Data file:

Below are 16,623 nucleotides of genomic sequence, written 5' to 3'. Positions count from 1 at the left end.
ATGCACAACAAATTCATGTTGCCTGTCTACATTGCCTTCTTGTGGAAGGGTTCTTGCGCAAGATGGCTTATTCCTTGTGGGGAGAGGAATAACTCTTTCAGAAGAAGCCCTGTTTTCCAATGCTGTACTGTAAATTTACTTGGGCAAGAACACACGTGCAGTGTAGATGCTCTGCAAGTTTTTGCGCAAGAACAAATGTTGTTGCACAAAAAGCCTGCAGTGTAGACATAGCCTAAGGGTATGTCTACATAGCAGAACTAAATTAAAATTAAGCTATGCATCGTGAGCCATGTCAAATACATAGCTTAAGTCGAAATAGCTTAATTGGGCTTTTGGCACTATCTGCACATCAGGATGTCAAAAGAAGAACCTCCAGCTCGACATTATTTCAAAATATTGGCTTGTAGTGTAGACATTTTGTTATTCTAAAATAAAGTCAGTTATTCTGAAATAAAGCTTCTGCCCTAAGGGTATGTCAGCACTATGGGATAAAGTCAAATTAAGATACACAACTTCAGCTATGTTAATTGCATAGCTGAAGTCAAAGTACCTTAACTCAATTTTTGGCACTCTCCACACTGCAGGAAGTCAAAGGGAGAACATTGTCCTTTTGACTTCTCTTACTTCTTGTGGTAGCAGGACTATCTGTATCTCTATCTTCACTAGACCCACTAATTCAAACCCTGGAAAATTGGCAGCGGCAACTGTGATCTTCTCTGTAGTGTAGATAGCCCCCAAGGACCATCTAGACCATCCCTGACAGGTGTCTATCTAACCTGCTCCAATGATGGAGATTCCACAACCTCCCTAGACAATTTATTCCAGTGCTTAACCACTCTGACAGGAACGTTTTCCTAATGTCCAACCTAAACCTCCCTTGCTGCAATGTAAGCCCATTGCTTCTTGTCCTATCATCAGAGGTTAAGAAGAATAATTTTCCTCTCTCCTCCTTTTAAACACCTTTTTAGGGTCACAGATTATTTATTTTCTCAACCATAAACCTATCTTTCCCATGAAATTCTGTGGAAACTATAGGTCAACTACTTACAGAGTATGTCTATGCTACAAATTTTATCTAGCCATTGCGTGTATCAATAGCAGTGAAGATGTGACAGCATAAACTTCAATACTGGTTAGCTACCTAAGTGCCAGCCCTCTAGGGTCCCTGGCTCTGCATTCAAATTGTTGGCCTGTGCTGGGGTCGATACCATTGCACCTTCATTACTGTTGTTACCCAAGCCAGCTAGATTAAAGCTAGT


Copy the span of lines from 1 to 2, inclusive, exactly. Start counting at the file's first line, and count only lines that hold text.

Below are 16,623 nucleotides of genomic sequence, written 5' to 3'. Positions count from 1 at the left end.
ATGCACAACAAATTCATGTTGCCTGTCTACATTGCCTTCTTGTGGAAGGGTTCTTGCGCAAGATGGCTTATTCCTTGTGGGGAGAGGAATAACTCTTTCAGAAGAAGCCCTGTTTTCCAATGCTGTACTGTAAATTTACTTGGGCAAGAACACACGTGCAGTGTAGATGCTCTGCAAGTTTTTGCGCAAGAACAAATGTTGTTGCACAAAAAGCCTGCAGTGTAGACATAGCCTAAGGGTATGTCTACATAGCAGAACTAAATTAAAATTAAGCTATGCATCGTGAGCCATGTCAAATACATAGCTTAAGTCGAAATAGCTTAATTGGGCTTTTGGCACTATCTGCACATCAGGATGTCAAAAGAAGAACCTCCAGCTCGACATTATTTCAAAATATTGGCTTGTAGTGTAGACATTTTGTTATTCTAAAATAAAGTCAGTTATTCTGAAATAAAGCTTCTGCCCTAAGGGTATGTCAGCACTATGGGATAAAGTCAAATTAAGATACACAACTTCAGCTATGTTAATTGCATAGCTGAAGTCAAAGTACCTTAACTCAATTTTTGGCACTCTCCACACTGCAGGAAGTCAAAGGGAGAACATTGTCCTTTTGACTTCTCTTACTTCTTGTGGTAGCAGGACTATCTGTATCTCTATCTTCACTAGACCCACTAATTCAAACCCTGGAAAATTGGCAGCGGCAACTGTGATCTTCTCTGTAGTGTAGATAGCCCCCAAGGACCATCTAGACCATCCCTGACAGGTGTCTATCTAACCTGCTCCAATGATGGAGATTCCACAACCTCCCTAGACAATTTATTCCAGTGCTTAACCACTCTGACAGGAACGTTTTCCTAATGTCCAACCTAAACCTCCCTTGCTGCAATGTAAGCCCATTGCTTCTTGTCCTATCATCAGAGGTTAAGAAGAATAATTTTCCTCTCTCCTCCTTTTAAACACCTTTTTAGGGTCACAGATTATTTATTTTCTCAACCATAAACCTATCTTTCCCATGAAATTCTGTGGAAACTATAGGTCAACTACTTACAGAGTATGTCTATGCTACAAATTTTATCTAGCCATTGCGTGTATCAATAGCAGTGAAGATGTGACAGCATAAACTTCAATACTGGTTAGCTACCTAAGTGCCAGCCCTCTAGGGTCCCTGGCTCTGCATTCAAATTGTTGGCCTGTGCTGGGGTCGATACCATTGCACCTTCATTACTGTTGTTACCCAAGCCAGCTAGATTAAAGCTAGT